Samuel David Moore (born October 12, 1935) and the late Dave Prater (May 9, 1937 – April 9, 1988) comprised, inarguably, the most successful and critically acclaimed soul-singing duo, Sam & Dave, from 1961 to 1981. They are members of the Rock & Roll Hall of Fame (1992) and the Vocal Group Hall of Fame. Sam Moore has continued his career as a solo performing and recording artist.
They had a complicated recording situation, signed to Atlantic Records, but leased to the soul label Stax for a time in order to get the Memphis feel. Their working relationship was also strange; “according to Moore, they did not speak to each other offstage for almost 13 years.”
A Place Nobody Can Find, written by David Porter, was their first STAX single, b/w Goodnight Baby (Isaac Hayes/Porter), both sides featured Dave Prater singing lead. It failed to chart. That would soon change.
Many of the song description narratives are from the great book Soulsville U.S.A.: The Story of STAX RECORDS by Rob Bowman. Links to all songs.
10. I Take What I Want (Hayes/Mabon Hodges/Porter), 1965 – another early song that failed to chart. Note that many of these songs were written by the team of Isaac Hayes (of “Shaft” fame), and David Porter, who also produced these and many future songs. They also wrote hits for other STAX artists.
9. You Got Me Hummin’ (Hayes/Porter), #77 pop, #7 r&b in 1967 – such nice rhythmic humming, it wasn’t the bawdy song that the writers had envisioned.
8. You Don’t Know Like I Know (Hayes/Porter), #90 pop, #7 r&b in 1965 – their first hit, due in no small part to the promotional skills of STAX’s Al Bell. It was inspired by the gospel song You Don’t Know Like I Know What the Lord Has Done for Me. Sam Moore hated the song, and about half the tunes presented to him at STAX because Hayes and Porter made him sing high in his vocal range. Dave sings the first verse, then they trade lines. Instead of a solo, Hayes and Porter put in a horn ensemble, inspired by Otis Redding’s In the Midnight Hour.
7. You Don’t Know What You Mean to Me (Eddie Floyd/Steve Cropper) #48 pop, #20 r&b in 1968 – I’m not a great fan of talking in pop songs. But when Sam & Dave do it – “Eddie FLOYD wrote the song” – it’s different. Steve Cropper is best known as the guitarist of the Stax Records house band, Booker T. & the M.G.’s.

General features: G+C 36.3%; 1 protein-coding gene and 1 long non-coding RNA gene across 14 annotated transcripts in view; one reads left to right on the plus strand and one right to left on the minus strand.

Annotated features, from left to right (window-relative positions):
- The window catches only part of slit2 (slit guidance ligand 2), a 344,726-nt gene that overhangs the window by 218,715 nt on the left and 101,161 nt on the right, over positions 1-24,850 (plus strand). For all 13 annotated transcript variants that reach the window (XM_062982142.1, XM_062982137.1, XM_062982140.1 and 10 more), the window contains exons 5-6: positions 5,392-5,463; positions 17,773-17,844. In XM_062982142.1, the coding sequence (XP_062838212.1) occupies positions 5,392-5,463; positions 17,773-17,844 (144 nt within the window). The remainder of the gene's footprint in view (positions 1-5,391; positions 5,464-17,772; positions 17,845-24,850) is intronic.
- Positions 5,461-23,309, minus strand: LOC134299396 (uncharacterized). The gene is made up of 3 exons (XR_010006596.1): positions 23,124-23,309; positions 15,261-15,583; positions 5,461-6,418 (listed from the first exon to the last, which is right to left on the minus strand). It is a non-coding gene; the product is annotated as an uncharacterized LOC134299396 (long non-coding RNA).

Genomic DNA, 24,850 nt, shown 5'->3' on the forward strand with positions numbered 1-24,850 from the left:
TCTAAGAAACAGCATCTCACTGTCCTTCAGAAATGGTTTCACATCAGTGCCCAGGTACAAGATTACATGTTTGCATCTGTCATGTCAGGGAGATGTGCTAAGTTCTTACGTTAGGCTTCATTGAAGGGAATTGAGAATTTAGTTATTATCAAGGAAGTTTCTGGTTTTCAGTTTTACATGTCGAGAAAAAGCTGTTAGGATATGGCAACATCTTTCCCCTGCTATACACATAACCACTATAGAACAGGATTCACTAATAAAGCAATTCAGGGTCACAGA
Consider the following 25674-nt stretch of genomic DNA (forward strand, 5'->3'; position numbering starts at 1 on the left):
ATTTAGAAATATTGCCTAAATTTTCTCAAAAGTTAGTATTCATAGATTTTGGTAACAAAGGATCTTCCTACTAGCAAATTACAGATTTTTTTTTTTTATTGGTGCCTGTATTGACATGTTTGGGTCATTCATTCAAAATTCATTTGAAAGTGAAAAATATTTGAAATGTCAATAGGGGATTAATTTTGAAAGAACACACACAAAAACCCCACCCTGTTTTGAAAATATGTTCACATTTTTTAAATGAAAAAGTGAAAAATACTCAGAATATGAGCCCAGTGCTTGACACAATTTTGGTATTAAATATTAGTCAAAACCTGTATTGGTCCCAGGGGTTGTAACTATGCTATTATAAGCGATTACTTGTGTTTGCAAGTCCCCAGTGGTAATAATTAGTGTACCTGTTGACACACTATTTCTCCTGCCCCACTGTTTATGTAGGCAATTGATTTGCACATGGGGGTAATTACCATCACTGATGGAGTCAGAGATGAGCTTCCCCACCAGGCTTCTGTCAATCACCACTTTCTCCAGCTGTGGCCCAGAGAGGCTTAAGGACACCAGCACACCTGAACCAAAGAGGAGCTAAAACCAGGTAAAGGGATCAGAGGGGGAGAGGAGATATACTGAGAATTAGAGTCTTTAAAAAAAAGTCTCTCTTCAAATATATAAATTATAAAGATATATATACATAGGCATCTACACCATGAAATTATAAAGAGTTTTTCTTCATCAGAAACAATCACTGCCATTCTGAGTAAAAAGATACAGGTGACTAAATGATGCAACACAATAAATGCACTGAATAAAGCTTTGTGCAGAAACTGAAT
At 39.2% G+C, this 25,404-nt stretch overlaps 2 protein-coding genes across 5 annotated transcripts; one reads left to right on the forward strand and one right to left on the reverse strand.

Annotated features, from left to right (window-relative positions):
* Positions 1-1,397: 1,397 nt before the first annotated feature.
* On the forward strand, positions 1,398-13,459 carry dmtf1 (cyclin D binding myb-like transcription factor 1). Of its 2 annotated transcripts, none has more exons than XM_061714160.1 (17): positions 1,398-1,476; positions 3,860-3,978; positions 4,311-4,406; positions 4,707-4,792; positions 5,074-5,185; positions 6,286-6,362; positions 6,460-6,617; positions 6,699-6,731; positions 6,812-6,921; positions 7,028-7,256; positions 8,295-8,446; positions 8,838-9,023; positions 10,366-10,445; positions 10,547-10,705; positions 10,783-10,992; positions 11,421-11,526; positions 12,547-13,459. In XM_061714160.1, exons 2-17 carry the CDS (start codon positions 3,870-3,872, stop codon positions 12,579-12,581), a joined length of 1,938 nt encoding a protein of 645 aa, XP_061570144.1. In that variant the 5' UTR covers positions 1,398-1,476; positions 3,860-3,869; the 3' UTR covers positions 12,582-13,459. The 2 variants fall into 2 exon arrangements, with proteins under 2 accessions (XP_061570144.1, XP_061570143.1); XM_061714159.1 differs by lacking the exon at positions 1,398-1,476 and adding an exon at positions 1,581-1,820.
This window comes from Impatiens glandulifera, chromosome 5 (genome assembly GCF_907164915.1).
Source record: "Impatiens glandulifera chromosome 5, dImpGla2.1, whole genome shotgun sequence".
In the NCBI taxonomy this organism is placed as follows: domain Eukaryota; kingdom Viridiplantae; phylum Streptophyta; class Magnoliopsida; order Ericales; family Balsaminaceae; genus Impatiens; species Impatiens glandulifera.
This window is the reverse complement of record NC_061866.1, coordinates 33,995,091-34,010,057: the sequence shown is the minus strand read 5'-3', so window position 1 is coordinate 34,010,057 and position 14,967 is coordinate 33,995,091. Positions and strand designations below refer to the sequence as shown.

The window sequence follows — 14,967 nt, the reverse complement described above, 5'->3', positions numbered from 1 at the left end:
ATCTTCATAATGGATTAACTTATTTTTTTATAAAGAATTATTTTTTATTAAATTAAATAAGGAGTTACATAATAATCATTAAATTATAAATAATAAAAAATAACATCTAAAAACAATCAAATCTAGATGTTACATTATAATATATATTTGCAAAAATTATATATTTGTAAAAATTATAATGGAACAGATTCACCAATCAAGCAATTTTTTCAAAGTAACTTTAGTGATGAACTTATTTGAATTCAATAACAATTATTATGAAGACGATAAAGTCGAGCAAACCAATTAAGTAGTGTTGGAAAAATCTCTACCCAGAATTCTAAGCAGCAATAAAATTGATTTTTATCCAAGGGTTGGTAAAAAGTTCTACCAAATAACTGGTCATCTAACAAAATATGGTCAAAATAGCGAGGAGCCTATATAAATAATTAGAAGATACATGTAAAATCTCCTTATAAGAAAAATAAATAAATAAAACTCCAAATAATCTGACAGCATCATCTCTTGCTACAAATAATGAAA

6. Soothe Me (Sam Cooke), the live version went #56 pop, #16 r&b, #35 UK – smooth like Sam Cooke was.
5. Soul Man (Hayes/Porter), #2 pop for three weeks, #1 r&b for seven weeks, 24 UK in 1967. A Grammy Hall of Fame song. Isaac Hayes suggested Steve Cropper play a slide guitar lick, and Cropper, not having a proper slide, used a cigarette lighter. Sam Moore was blown away and uttered “Play it, Steve” spontaneously, which was kept in the mix. The success of the Blues Brothers’ cover, for some reason, made me irritable.
4. Wrap It Up (Hayes/Porter) – B-side of I Thank You, 1968. The lead vocals were recorded in Paris while the duo was on tour, because the label thought, correctly, that the A-side was going to be a big hit.
3. I Thank You (Hayes/Porter), #9 pop, #4 r&b, #34 UK in 1968 – more talk that works. Sam’s “I want everybody to get off your seat, And get your arms together, And your hands together, And give me some of that old soul clapping” sounded like church, especially the word “old.” Also love the clavinet, played by Hayes. It features background vocals by Ollie and the Nightingales.
2. Hold On, I’m Comin’ (Hayes/Porter), #21 pop, #1 r&b in 1966 – the first Sam & Dave song I was aware of. Hayes had yelled to Porter to hurry, and finish up in STAX’s washroom. Porter responded, “Hold on, man, I’m coming.” Sam is on lead vocals from the start. Little mistakes, such as Wayne Jackson missing a trumpet entrance, were left in. Often covered, never surpassed.